A service currently provided by Palfrey Community Association, in Walsall, is set to be taken over by an outside company after a decision by Walsall Council chiefs.
But a petition of more than 1,600 angry parents and community members has been submitted, urging leaders to rethink their decision.
The venue at South Street delivers services for families with children aged between 0 to 19.
But when the contract came up for tender Palfrey Community Association, which currently runs it on behalf of Walsall Council, lost out to CGL (Change, Grow, Live).
Chiefs have said the petition ‘cannot alter the decision-making process’ and the plan for CGL to run the centre will continue.
The organisation is now planning to launch a consultation in a bid to engage with the community in Palfrey.
A council report says: “Although the petition cannot alter the decision-making process, the council would like to reassure the community of its intention to ensure that CGL will continue to deliver the services families in the Palfrey community have accessed and they say have changed their lives.
“We will expect the new provider to consult with the service users and the wider community to ensure services meet local needs and secure positive outcomes for children in Palfrey as part of the central and south community.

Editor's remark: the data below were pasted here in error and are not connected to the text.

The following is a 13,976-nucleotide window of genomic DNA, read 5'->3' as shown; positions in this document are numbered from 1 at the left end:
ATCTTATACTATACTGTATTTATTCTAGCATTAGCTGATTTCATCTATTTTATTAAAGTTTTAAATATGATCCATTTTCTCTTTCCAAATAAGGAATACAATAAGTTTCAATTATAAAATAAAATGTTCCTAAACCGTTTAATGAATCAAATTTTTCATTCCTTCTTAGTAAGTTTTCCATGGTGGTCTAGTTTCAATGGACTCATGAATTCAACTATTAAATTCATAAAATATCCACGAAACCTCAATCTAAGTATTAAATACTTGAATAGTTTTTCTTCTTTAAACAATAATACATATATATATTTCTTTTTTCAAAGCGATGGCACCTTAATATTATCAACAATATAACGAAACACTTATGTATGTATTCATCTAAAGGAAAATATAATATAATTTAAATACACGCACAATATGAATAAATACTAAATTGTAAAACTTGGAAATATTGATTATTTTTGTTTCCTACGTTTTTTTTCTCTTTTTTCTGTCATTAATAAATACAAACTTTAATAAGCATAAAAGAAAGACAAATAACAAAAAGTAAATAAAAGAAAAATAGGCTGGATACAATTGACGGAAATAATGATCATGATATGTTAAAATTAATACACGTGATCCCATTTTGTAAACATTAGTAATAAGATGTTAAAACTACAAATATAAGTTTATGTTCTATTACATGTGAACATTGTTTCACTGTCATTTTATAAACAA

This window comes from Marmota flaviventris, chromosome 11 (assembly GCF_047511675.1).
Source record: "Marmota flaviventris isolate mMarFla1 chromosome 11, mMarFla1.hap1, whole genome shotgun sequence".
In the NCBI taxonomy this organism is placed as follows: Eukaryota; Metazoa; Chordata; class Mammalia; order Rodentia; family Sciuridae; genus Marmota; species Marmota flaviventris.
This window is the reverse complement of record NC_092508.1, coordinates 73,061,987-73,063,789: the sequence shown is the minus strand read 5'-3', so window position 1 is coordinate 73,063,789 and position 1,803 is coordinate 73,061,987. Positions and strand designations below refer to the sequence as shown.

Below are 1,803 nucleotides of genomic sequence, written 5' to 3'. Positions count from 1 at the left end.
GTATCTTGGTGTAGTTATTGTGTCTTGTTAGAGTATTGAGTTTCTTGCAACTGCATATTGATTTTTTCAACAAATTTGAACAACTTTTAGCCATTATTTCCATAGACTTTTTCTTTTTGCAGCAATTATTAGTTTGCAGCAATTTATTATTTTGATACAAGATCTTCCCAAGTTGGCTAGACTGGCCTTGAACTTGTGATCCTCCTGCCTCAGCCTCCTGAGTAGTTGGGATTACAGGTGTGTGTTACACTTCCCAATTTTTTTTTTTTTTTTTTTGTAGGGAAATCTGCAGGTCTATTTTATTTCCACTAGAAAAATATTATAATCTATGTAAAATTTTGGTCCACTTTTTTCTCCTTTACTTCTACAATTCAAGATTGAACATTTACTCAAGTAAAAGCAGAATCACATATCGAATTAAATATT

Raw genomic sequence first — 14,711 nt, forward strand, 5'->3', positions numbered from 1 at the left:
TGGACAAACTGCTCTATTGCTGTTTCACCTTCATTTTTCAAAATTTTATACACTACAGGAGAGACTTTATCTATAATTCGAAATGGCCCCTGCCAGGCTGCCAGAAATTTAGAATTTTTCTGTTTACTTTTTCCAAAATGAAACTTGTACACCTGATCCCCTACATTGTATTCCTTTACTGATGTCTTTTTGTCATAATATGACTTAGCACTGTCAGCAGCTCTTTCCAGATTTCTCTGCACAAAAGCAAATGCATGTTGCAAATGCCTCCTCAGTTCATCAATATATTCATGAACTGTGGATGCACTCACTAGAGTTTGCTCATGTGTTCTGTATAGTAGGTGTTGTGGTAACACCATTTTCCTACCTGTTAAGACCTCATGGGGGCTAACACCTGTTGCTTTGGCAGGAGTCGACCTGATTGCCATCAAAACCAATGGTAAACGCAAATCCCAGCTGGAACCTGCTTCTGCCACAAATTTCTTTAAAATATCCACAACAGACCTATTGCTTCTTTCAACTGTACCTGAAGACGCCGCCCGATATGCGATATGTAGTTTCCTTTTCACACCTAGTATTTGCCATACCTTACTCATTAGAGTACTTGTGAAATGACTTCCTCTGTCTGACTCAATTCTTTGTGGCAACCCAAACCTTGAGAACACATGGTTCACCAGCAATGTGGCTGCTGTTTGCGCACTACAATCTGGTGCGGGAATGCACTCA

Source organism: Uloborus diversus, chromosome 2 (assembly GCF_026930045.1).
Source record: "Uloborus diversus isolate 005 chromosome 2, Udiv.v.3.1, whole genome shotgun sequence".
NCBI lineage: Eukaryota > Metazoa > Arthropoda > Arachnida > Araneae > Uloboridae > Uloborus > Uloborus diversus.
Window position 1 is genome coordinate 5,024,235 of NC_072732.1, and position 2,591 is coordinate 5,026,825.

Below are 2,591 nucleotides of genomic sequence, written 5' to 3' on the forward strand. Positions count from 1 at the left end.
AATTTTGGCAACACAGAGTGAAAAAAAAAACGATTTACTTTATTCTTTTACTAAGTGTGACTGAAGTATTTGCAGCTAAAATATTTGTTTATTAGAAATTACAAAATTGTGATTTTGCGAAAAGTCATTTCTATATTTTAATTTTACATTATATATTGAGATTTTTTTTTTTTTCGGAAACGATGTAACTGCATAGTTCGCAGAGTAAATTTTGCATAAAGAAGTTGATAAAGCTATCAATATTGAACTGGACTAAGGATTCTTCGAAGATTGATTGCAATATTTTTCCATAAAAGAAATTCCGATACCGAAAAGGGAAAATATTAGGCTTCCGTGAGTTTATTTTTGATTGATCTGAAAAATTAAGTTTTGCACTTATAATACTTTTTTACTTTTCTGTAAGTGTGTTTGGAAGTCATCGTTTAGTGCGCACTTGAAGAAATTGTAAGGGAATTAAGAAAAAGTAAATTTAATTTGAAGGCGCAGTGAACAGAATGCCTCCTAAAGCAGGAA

“CGL have indicated they would like to start consultation and engagement with service users and the wider community at the end of January.”
When she launched the campaign in November, Anna Rogozinska said: “We cannot understand how a centre which has two outstanding Ofsted reports would have a change in management especially from outsiders who may not know our community as well as the local people who provide our children with activities do.”
However the report adds: “That council notes that the tendering process which led to the award of the contract to Change Grow Live has been scrutinised by education and children’s services overview and scrutiny committee.
"The committee concluded that the process was fair, open and transparent, that it had been and correctly adhered to, and that none of the organisations tendering for the contract had been disadvantaged.”
“That the council note that legally there is no power to interrupt the process of awarding the contract on the grounds raised by the petitioners.
“There was a mandatory procedure to be followed, including a requirement to notify the successful tenderer the award of the contract, it would have been unlawful for the council to not have done so.
“That the council notes the plan of actions as part of the transition and implementation of the new contract to ensure services user continue to receive a local quality service.”